Buffalo Behind Smithsonian Institution Building, by Unknown, c. 1886-1889, Smithsonian Archives - History Div, MAH 9731. Two Buffalo in a Paddock in the South Yard, c. 1886-1889
Two buffalo are in a paddock in the South Yard behind the Smithsonian Institution Building. They were acquired in 1886 by the United States National Museum's Department of Living Animals, which eventually became the National Zoological Park. This photograph, taken sometime between 1886 and 1889, predates the founding of the NZP which was established by Act of Congress in 1889.
Langley's Aerodrome Shop, South Shed, by Unknown, 1900, Smithsonian Archives - History Div, 92-3572. Langley Aerodrome Shop in the South Shed, 1900
Samuel P. Langley's Aerodrome Shop in South Shed built in 1898 and located in the South Yard behind the Smithsonian Institution Building. Samuel P. Langley (1834-1906) was an astrophysicist and third Secretary of the Smithsonian Institution (1887-1906). He was also founder of the Smithsonian Astrophysical Observatory. He did research in aeronautics and attempted to build the first manned flying machine.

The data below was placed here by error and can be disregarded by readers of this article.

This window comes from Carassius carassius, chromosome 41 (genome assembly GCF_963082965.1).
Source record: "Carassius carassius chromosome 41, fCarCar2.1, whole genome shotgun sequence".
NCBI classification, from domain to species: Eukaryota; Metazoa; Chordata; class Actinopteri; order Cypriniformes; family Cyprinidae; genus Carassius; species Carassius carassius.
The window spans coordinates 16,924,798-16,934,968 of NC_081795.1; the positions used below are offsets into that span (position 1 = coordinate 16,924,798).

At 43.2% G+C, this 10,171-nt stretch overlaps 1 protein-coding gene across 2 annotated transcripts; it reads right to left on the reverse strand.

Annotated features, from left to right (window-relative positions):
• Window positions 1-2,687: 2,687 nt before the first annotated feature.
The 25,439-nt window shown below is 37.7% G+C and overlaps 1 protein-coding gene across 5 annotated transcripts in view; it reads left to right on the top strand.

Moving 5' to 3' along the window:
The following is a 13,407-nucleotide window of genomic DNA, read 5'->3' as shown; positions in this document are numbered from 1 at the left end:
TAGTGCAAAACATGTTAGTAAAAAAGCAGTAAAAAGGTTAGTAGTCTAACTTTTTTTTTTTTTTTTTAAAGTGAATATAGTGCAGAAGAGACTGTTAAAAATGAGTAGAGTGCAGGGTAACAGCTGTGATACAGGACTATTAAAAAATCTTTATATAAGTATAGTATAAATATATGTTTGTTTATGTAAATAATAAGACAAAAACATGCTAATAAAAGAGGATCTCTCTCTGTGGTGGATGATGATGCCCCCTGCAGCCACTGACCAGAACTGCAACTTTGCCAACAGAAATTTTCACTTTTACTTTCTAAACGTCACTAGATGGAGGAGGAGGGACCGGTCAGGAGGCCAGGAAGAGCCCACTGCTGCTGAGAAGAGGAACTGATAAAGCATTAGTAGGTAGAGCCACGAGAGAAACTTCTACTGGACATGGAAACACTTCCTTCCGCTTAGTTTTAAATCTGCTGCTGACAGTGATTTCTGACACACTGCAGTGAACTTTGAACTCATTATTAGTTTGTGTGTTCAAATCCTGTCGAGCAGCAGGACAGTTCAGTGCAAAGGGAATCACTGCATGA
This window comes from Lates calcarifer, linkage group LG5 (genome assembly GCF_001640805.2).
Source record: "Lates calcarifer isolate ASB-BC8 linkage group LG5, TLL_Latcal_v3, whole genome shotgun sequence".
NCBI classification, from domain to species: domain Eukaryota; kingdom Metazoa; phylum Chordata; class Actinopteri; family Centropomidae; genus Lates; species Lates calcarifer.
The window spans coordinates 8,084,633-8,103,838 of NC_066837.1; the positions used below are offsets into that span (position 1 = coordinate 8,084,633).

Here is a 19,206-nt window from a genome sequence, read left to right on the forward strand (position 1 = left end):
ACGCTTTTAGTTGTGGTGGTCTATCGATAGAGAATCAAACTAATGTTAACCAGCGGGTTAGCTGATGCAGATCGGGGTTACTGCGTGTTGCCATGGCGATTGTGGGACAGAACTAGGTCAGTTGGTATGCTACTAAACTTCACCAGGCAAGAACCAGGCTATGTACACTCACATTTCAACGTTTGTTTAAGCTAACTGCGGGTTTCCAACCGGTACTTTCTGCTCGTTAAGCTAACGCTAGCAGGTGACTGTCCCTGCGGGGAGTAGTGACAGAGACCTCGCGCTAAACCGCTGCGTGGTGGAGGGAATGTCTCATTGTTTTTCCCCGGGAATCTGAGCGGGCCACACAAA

Astrophysical Observatory in South Yard, by Unknown, 1909, Smithsonian Archives - History Div, 78-6578 or SA-756. Astrophysical Observatory in South Yard, 1909
The Smithsonian Astrophysical Observatory located in the South Yard behind the south facade of the Smithsonian Institution Building. The Astrophysical Observatory is enclosed by a wooden fence. The Annex, also called the South Shed, is behind the Observatory. The Laboratory of Natural History, the old Agriculture Building, and the Washington Monument are visible in the background.
Tennis Courts Behind SI Building, by Unknown, 1920, Smithsonian Archives - History Div, 15277-A or MAH-15277A. Tennis Courts in the South Yard, 1920
Loyal B. Aldrich of the Smithsonian Astrophysical Observatory (1908-1955) and Astrophysicist Charles Greeley Abbot (Fifth Secretary of the Smithsonian, 1928-1944) playing tennis behind the Smithsonian Institution Building, next to the Smithsonian Astrophysical Observatory, in the South Yard. The National Air Museum Quonset Hut is in the background.
Air and Space Building, South Yard, by Unknown, c. 1920s, Smithsonian Archives - History Div, 2002-10653. National Air Museum Building, c. 1920s
Quonset Hut behind Smithsonian Institution Building, the "Castle," in the South Yard built in 1917 by the United States Signal Service for use during World War I. The shed was transferred to the Smithsonian in 1919 and served as the National Air Museum, now the National Air and Space Museum, for many years. It was demolished in 1975 in preparation for the Bicentennial of the American Revolution, Victorian Garden. In front of the Quonset Hut is a French made Renault tank and a German howitzer.